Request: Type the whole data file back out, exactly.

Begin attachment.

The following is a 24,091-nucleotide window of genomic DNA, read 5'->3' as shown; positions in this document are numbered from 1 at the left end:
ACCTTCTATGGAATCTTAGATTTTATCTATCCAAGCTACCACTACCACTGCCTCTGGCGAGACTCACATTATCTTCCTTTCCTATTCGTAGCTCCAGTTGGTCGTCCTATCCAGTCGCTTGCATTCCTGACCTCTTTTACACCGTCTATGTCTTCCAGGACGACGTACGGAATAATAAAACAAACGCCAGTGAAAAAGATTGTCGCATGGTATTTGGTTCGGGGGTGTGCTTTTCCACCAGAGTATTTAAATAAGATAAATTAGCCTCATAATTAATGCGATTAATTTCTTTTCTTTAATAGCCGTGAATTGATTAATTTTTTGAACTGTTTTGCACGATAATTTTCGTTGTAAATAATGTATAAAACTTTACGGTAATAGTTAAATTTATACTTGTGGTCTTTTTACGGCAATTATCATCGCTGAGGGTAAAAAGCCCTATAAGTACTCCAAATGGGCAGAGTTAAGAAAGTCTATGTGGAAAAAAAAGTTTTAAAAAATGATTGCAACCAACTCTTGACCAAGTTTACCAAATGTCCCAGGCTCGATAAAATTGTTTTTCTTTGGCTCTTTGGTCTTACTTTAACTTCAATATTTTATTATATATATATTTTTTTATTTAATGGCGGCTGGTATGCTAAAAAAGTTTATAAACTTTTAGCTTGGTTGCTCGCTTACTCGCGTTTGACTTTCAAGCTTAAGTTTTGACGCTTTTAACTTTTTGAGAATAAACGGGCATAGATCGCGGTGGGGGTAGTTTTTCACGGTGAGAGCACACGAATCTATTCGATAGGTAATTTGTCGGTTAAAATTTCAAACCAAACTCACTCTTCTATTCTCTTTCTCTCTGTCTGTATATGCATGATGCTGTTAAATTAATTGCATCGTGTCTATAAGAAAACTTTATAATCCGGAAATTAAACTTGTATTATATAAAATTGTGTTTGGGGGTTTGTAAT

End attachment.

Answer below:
The following is a 24,091-nucleotide window of genomic DNA, read 5'->3' as shown; positions in this document are numbered from 1 at the left end:
ACCTTCTATGGAATCTTAGATTTTATCTATCCAAGCTACCACTACCACTGCCTCTGGCGAGACTCACATTATCTTCCTTTCCTATTCGTAGCTCCAGTTGGTCGTCCTATCCAGTCGCTTGCATTCCTGACCTCTTTTACACCGTCTATGTCTTCCAGGACGACGTACGGAATAATAAAACAAACGCCAGTGAAAAAGATTGTCGCATGGTATTTGGTTCGGGGGTGTGCTTTTCCACCAGAGTATTTAAATAAGATAAATTAGCCTCATAATTAATGCGATTAATTTCTTTTCTTTAATAGCCGTGAATTGATTAATTTTTTGAACTGTTTTGCACGATAATTTTCGTTGTAAATAATGTATAAAACTTTACGGTAATAGTTAAATTTATACTTGTGGTCTTTTTACGGCAATTATCATCGCTGAGGGTAAAAAGCCCTATAAGTACTCCAAATGGGCAGAGTTAAGAAAGTCTATGTGGAAAAAAAAGTTTTAAAAAATGATTGCAACCAACTCTTGACCAAGTTTACCAAATGTCCCAGGCTCGATAAAATTGTTTTTCTTTGGCTCTTTGGTCTTACTTTAACTTCAATATTTTATTATATATATATTTTTTTATTTAATGGCGGCTGGTATGCTAAAAAAGTTTATAAACTTTTAGCTTGGTTGCTCGCTTACTCGCGTTTGACTTTCAAGCTTAAGTTTTGACGCTTTTAACTTTTTGAGAATAAACGGGCATAGATCGCGGTGGGGGTAGTTTTTCACGGTGAGAGCACACGAATCTATTCGATAGGTAATTTGTCGGTTAAAATTTCAAACCAAACTCACTCTTCTATTCTCTTTCTCTCTGTCTGTATATGCATGATGCTGTTAAATTAATTGCATCGTGTCTATAAGAAAACTTTATAATCCGGAAATTAAACTTGTATTATATAAAATTGTGTTTGGGGGTTTGTAAT